Several months passed and no one hired me once they saw a resume with three college degrees and no boatbuilding experience. I drove down to the Seattle boat show, and on one exhibit there were pictures of two beautiful boats and a note that said they could be seen at the in-water portion of the show. So I got on the shuttle bus to the dock at Lake Union. When I arrived, I immediately found the beautiful passage makers made by Sam Devlin. One was a 32-foot Black Crown design and the other, a 38-foot pilothouse trawler, Gollywobbler. I went back to Bellingham and told my wife I’d just seen the prettiest boats of the show and that I’d like to work in Olympia where they were made. I was sure from my several failed attempts at getting work that there would be no use applying for a job. My wife insisted I send Sam Devlin an email so I did. This time no resume. Instead I simply said: “I never get sick, I will clean toilets, I can sand all day, and I’d be happy to do all the jobs no one else wants to do. Oh, and I love your boats.” I got a call back by Sam, an interview, and two weeks later I was a boatbuilder.
if they’d be willing to take a tour of the boat with me right then before the show opened. They agreed. After the walk-through they invited Sam and me to a PassageMaker party that evening and asked me to introduce Sam to them at that time. I was bubbling over when I told Sam and he agreed to go. That meeting led to Sam’s first article in the magazine featuring the Sockeye 42, John D. Bosler. That connection led to future articles, including one on my favorite topics, small passage makers.
That was 19 years ago. I was thrown immediately into assisting the shop foreman with a 25-foot sailboat build. There were only three employees, including the foreman. I could see I was in way over my head. I picked out one of Sam’s designs and asked if I could build it in my spare time to teach myself what I needed to know. Sam gave me a space in which to work and I built a 15 foot Egret sailboat, which I own and use to this day. (You can see me and my boat on YouTube—Lee Sandifur’s Egret). The first several years I cleaned toilets, sanded all day, and became a superb mixer of epoxy. Over time, I gained solid carpentry skills, having assisted in the building of many boats, and have built some by myself, including Sam’s own Candlefish 13.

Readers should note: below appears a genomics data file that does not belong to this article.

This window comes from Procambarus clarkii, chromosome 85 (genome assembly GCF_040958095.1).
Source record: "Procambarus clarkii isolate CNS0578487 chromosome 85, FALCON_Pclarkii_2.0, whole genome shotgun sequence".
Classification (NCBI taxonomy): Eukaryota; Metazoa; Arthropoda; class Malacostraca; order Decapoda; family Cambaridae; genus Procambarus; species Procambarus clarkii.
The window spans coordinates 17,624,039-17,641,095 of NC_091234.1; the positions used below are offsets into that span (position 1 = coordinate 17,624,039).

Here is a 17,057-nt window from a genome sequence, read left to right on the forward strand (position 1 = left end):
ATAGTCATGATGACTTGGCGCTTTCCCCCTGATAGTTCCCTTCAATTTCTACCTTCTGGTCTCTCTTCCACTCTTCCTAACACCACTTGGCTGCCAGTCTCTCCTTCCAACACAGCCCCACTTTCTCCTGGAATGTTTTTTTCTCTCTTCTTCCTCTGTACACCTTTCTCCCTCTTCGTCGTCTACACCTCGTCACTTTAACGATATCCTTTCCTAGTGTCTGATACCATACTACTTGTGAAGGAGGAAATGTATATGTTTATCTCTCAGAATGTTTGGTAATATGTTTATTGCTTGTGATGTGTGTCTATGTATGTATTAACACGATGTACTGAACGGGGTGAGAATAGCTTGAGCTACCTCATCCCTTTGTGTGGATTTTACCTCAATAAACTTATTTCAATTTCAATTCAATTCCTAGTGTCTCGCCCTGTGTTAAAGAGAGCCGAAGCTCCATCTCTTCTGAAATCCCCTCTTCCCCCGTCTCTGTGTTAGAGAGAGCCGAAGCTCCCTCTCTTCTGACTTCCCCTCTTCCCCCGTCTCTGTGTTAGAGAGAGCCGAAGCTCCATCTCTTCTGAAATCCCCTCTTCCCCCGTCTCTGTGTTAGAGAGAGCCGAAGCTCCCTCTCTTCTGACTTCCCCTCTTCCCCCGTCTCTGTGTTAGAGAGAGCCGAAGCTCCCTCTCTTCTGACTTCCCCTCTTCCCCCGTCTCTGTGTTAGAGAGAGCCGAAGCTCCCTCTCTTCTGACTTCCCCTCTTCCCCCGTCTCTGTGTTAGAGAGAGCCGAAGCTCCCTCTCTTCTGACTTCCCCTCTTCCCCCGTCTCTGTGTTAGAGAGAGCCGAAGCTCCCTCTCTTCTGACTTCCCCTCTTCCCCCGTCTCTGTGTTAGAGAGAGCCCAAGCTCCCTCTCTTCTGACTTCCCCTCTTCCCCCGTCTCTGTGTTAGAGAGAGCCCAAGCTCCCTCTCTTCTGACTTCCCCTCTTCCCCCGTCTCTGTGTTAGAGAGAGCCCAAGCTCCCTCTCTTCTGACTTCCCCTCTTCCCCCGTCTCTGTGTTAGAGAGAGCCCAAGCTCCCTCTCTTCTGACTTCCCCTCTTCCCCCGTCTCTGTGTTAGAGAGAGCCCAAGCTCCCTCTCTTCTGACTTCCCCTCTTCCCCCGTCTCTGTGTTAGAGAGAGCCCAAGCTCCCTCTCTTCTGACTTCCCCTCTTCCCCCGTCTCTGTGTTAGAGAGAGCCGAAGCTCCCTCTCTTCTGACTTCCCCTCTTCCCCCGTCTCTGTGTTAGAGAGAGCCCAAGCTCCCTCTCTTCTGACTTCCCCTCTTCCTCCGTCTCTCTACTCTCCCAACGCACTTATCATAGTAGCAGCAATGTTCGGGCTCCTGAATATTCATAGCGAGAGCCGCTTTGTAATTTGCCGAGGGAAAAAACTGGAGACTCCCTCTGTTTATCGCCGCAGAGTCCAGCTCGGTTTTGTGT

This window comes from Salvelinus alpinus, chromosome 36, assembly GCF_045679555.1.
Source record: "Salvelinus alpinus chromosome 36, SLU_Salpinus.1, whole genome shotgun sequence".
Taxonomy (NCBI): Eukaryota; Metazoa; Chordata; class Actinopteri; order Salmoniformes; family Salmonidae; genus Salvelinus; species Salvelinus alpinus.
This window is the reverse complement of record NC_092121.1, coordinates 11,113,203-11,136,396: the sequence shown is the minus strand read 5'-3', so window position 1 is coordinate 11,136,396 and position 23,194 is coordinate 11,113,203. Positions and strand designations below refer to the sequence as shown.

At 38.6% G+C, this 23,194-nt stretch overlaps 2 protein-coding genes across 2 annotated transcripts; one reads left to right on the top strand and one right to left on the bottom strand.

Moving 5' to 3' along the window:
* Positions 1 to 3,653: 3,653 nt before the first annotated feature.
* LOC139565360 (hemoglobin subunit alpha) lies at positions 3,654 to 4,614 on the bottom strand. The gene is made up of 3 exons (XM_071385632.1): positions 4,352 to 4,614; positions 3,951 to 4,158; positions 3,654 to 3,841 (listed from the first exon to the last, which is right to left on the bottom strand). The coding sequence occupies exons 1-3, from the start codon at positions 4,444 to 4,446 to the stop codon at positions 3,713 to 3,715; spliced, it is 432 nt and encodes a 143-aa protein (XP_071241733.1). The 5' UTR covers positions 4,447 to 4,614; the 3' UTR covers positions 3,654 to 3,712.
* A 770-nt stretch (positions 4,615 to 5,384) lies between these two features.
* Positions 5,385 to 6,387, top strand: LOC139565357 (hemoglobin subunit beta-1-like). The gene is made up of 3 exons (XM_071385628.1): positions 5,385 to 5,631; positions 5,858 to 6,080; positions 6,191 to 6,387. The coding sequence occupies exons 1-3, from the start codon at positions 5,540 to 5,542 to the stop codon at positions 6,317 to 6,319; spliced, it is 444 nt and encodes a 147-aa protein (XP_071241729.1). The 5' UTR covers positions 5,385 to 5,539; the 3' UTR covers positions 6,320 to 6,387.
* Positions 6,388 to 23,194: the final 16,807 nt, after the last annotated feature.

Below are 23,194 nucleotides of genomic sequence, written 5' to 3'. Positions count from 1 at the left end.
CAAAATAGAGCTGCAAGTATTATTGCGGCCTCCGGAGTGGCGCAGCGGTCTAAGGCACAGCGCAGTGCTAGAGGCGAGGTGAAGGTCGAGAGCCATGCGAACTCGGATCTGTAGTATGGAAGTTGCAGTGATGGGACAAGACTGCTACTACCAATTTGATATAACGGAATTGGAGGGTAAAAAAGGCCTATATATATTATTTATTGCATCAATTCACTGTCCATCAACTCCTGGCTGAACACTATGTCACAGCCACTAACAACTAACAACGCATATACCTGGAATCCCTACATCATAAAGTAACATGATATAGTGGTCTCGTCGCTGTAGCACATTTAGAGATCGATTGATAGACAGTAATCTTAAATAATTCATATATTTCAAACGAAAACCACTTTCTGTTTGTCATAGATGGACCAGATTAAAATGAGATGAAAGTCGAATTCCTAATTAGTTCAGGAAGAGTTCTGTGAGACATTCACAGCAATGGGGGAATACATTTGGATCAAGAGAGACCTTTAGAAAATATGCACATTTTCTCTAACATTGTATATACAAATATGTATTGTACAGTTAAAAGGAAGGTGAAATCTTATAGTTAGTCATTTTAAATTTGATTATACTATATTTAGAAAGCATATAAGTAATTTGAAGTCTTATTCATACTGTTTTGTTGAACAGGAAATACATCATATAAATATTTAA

As time passed Sam lost his office help. It was only a part-time job. I reminded Sam of my New York experience when I was running an office and warehouse for the health guru’s vitamin line. Over the next several years I gradually came to work full time in the office handling all the orders for home-built boat plans, phone calls, and doing some accounting work. More recently I’ve added website work and photographic documentation of all our builds. Occasionally I do bright work for several of our boats or gussy a boat up for a boat show.
What’s your ultimate boat?
Over these nearly two decades Sam and I have had many discussions about dream boats. I’m fascinated with doubleended designs, especially the USCG 36-foot double-ended rescue boats that patrolled San Francisco Bay when I was a boy. I wanted a very worthy and ocean-capable passage maker. With that, Sam sketched my perfect boat when he designed plans for the Shearwater 38. She is a beautiful double-ended, 38-foot motorsailer. In the meantime, I own a 22-foot motorsailer that Sam built in 1981. Sam’s son Cooper found her for me on Craig’s List.
What’s the best part of these past 19 years working with Devlin?
It’s a joy to do work you love. Working at Devlin Boat has been a real dream come true that I never saw coming.